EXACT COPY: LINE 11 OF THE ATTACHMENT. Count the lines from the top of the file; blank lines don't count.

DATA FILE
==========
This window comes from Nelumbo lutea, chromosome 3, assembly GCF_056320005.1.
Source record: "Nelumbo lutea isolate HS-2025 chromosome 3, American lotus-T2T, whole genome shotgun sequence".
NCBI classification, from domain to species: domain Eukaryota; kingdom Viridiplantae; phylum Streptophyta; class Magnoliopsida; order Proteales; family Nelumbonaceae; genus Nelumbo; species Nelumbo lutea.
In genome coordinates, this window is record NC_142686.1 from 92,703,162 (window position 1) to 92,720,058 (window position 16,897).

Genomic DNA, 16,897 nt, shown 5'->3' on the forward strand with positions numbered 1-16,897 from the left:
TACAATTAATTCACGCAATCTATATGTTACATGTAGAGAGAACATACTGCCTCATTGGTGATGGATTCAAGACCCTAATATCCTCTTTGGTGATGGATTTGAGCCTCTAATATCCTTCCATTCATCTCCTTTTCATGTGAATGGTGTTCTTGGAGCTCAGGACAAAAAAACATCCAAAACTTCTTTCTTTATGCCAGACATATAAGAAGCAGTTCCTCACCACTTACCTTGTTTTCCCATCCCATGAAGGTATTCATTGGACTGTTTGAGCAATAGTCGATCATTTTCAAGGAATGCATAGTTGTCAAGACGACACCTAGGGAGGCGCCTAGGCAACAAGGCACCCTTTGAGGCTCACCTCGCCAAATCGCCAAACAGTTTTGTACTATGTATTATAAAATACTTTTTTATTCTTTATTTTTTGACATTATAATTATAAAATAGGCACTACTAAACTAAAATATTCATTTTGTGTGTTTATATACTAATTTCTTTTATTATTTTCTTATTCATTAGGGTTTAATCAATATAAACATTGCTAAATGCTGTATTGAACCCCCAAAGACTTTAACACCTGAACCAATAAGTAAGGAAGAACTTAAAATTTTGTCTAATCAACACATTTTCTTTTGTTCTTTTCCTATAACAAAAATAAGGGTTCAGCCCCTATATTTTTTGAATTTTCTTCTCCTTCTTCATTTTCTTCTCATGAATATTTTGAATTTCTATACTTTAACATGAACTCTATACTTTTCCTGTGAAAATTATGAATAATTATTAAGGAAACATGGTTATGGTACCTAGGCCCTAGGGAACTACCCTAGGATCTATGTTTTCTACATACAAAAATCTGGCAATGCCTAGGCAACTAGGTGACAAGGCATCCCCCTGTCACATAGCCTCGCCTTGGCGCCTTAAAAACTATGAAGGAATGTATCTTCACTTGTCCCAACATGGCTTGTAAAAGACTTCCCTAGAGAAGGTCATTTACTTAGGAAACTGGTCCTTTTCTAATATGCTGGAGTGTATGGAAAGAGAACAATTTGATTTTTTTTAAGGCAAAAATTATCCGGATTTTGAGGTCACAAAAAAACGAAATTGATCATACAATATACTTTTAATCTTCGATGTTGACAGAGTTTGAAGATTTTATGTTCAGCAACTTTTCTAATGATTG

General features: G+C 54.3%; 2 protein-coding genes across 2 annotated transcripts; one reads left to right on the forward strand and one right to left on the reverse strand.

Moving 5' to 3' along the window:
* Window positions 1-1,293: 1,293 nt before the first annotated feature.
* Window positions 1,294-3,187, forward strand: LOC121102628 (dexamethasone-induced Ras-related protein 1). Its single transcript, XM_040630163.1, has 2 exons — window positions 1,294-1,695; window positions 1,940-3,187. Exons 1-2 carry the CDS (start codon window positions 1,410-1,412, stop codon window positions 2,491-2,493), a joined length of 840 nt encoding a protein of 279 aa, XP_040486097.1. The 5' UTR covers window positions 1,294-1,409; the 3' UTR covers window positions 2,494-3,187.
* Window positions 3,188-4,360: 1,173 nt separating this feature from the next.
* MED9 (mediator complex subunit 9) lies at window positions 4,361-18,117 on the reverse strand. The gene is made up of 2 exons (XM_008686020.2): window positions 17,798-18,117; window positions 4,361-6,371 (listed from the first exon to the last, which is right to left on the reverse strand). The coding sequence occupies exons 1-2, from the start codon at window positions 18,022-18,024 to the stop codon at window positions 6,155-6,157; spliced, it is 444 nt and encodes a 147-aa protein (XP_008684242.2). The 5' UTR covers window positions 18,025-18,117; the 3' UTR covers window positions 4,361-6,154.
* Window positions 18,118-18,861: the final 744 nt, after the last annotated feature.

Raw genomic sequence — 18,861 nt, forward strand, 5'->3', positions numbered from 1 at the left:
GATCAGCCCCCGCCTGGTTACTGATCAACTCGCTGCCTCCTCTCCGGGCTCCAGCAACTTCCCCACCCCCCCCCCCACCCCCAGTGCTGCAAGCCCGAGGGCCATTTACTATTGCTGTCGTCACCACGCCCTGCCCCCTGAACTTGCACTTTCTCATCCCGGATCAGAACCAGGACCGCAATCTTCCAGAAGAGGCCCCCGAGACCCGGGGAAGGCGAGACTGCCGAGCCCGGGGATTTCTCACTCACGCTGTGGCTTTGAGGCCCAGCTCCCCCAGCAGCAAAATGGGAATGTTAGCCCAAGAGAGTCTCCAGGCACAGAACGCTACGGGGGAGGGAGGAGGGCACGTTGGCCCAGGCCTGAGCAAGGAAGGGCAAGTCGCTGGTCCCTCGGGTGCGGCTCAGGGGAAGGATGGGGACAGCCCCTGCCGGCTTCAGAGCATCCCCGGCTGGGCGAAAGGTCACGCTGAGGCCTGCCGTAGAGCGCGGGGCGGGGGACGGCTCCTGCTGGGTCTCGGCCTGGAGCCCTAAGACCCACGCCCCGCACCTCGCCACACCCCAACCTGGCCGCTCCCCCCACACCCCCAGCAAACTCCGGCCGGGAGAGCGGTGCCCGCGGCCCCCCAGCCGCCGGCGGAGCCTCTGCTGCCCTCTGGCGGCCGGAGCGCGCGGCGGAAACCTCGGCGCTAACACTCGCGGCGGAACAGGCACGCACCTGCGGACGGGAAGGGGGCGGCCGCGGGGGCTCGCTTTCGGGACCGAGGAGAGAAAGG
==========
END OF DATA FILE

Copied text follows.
* Window positions 3,188-4,360: 1,173 nt separating this feature from the next.